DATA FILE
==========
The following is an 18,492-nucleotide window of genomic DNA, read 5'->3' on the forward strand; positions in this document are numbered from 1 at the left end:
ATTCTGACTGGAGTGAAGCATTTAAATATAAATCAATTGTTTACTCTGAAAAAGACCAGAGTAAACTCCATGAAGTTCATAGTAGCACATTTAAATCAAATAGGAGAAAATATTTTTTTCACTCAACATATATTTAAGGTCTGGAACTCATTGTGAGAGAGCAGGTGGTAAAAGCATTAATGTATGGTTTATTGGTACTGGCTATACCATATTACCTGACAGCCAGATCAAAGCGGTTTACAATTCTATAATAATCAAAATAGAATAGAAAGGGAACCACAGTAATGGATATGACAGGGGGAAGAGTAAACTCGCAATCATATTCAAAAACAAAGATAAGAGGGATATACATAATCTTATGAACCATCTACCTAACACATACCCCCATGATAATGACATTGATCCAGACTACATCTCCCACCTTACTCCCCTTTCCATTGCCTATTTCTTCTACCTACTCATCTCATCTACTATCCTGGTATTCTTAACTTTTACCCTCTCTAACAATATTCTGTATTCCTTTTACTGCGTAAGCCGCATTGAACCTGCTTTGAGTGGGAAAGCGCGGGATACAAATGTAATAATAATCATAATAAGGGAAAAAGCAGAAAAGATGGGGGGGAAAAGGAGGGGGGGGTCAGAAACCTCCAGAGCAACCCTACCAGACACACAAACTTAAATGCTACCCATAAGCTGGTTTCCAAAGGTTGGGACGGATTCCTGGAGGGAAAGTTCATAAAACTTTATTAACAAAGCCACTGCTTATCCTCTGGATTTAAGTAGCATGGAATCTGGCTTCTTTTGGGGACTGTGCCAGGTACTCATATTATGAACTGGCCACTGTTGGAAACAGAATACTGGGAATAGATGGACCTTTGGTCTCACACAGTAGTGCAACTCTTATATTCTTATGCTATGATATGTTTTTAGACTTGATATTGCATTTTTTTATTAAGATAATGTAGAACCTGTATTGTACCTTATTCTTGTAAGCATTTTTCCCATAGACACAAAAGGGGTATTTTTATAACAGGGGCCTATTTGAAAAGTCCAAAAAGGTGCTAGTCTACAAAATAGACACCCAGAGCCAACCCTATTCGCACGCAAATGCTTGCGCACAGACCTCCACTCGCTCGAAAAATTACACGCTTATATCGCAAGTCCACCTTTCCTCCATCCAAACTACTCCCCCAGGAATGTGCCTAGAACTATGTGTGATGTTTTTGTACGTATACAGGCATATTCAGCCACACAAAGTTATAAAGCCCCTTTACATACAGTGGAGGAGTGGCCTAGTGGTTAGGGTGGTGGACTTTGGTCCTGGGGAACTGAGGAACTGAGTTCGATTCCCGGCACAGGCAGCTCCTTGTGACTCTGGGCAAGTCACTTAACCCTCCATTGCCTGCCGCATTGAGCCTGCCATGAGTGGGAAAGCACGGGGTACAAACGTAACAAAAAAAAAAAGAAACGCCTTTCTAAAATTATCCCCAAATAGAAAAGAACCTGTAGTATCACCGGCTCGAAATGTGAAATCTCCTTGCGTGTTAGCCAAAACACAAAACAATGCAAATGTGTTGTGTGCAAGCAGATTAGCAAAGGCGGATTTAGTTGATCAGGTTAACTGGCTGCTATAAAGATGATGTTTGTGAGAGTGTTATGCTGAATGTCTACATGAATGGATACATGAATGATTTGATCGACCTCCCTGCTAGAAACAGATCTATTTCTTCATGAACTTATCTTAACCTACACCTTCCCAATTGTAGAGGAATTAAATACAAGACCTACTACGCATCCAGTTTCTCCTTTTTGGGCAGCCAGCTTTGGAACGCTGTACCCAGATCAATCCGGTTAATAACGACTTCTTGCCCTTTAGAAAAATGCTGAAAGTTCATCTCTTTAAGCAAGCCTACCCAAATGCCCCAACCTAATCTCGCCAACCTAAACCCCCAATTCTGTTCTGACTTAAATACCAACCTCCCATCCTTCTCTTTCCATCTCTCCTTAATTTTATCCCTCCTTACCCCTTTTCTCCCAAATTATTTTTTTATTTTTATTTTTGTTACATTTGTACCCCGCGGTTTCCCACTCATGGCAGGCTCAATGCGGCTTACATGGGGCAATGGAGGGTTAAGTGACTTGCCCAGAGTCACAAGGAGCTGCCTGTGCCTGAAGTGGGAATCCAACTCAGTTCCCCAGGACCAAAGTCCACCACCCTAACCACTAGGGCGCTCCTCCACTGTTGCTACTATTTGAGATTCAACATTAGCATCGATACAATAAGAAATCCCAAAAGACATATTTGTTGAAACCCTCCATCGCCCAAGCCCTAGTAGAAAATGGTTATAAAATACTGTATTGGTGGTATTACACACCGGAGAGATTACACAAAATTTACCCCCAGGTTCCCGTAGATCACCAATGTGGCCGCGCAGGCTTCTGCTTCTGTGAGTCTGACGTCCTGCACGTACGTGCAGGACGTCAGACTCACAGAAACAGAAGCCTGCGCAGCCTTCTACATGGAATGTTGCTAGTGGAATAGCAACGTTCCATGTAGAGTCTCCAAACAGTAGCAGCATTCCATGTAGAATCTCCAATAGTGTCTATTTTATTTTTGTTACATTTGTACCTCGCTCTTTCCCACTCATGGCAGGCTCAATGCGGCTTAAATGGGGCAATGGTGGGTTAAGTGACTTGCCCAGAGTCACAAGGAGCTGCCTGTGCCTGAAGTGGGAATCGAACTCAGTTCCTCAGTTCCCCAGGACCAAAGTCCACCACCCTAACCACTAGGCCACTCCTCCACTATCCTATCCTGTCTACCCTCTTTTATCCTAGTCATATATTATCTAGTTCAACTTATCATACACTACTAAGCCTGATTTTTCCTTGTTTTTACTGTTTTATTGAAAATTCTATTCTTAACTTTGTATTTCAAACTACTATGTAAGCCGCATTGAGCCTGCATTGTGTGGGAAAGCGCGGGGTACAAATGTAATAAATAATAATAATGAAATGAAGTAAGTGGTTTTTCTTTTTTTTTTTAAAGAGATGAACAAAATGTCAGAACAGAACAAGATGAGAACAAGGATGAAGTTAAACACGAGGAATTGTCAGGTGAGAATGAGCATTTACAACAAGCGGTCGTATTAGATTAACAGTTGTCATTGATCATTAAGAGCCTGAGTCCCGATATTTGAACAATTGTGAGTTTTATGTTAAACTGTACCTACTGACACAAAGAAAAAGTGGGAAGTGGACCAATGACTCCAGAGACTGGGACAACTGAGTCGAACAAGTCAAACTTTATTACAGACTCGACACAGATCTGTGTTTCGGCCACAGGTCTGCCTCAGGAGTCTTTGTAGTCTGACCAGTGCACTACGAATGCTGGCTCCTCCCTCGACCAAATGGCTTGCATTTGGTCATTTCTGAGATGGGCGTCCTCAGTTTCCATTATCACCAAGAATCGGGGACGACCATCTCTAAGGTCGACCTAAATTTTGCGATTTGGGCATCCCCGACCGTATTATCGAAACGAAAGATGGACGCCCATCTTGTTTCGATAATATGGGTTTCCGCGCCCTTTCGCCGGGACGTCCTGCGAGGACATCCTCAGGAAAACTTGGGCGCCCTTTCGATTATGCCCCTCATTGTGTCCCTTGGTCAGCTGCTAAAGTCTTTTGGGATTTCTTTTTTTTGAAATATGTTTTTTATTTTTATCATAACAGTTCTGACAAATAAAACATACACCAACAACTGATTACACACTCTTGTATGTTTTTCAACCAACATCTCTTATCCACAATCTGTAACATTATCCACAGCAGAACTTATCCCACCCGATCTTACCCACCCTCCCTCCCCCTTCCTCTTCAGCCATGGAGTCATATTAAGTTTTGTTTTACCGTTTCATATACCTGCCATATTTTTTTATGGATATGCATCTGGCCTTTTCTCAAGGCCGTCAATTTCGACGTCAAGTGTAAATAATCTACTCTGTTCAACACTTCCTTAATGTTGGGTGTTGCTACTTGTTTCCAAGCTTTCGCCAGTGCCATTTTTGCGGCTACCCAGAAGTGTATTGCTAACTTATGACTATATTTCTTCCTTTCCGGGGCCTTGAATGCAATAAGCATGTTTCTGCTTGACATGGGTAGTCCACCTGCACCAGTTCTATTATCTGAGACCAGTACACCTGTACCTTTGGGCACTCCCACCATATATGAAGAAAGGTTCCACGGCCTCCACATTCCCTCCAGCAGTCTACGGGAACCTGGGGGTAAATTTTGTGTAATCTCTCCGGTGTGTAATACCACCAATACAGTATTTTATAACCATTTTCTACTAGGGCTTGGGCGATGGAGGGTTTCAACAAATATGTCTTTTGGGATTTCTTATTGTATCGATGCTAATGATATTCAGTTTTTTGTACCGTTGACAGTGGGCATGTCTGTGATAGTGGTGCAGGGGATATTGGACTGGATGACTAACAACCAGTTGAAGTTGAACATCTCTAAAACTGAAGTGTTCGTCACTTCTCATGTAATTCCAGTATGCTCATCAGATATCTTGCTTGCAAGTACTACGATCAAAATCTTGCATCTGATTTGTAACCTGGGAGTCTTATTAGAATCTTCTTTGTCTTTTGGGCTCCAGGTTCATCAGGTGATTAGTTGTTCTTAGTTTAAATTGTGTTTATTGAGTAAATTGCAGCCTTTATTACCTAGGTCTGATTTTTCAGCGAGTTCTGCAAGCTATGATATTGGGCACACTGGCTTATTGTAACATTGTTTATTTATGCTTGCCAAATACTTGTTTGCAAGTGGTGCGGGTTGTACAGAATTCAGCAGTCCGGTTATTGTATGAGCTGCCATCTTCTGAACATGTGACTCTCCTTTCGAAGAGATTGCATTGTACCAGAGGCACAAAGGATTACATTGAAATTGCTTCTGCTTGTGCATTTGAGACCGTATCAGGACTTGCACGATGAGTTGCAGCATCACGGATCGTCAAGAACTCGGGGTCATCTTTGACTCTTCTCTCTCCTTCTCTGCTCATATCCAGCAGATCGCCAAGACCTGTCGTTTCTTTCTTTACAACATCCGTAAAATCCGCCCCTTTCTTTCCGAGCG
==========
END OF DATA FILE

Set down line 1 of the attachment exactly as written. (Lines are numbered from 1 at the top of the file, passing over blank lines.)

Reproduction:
The following is an 18,492-nucleotide window of genomic DNA, read 5'->3' on the forward strand; positions in this document are numbered from 1 at the left end: